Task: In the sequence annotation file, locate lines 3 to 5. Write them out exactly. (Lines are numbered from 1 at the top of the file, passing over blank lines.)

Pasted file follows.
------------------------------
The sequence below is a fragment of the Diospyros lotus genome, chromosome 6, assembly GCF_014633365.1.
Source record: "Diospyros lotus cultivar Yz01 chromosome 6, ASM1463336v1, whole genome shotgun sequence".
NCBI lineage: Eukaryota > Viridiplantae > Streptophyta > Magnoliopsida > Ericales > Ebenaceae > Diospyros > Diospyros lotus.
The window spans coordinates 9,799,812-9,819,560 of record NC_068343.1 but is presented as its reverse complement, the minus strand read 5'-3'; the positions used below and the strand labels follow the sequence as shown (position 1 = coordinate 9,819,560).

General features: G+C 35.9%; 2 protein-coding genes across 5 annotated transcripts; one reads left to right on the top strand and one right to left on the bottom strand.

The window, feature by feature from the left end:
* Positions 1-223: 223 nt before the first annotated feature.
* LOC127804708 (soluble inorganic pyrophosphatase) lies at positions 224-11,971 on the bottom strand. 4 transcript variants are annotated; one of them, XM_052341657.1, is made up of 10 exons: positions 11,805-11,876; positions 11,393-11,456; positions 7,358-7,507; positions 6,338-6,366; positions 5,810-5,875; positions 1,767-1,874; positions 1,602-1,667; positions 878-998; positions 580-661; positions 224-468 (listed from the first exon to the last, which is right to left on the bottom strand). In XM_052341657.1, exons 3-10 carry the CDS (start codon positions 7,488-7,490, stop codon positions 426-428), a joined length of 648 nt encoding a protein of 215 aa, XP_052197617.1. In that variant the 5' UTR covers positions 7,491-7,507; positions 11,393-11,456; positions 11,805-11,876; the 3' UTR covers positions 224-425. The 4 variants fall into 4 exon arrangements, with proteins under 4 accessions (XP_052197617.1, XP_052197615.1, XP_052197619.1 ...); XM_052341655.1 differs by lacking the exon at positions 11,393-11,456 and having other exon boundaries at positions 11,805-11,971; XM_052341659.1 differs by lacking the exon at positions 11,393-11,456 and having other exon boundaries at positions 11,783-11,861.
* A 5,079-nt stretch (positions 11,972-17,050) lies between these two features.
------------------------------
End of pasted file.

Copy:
NCBI lineage: Eukaryota > Viridiplantae > Streptophyta > Magnoliopsida > Ericales > Ebenaceae > Diospyros > Diospyros lotus.
The window spans coordinates 9,799,812-9,819,560 of record NC_068343.1 but is presented as its reverse complement, the minus strand read 5'-3'; the positions used below and the strand labels follow the sequence as shown (position 1 = coordinate 9,819,560).

General features: G+C 35.9%; 2 protein-coding genes across 5 annotated transcripts; one reads left to right on the top strand and one right to left on the bottom strand.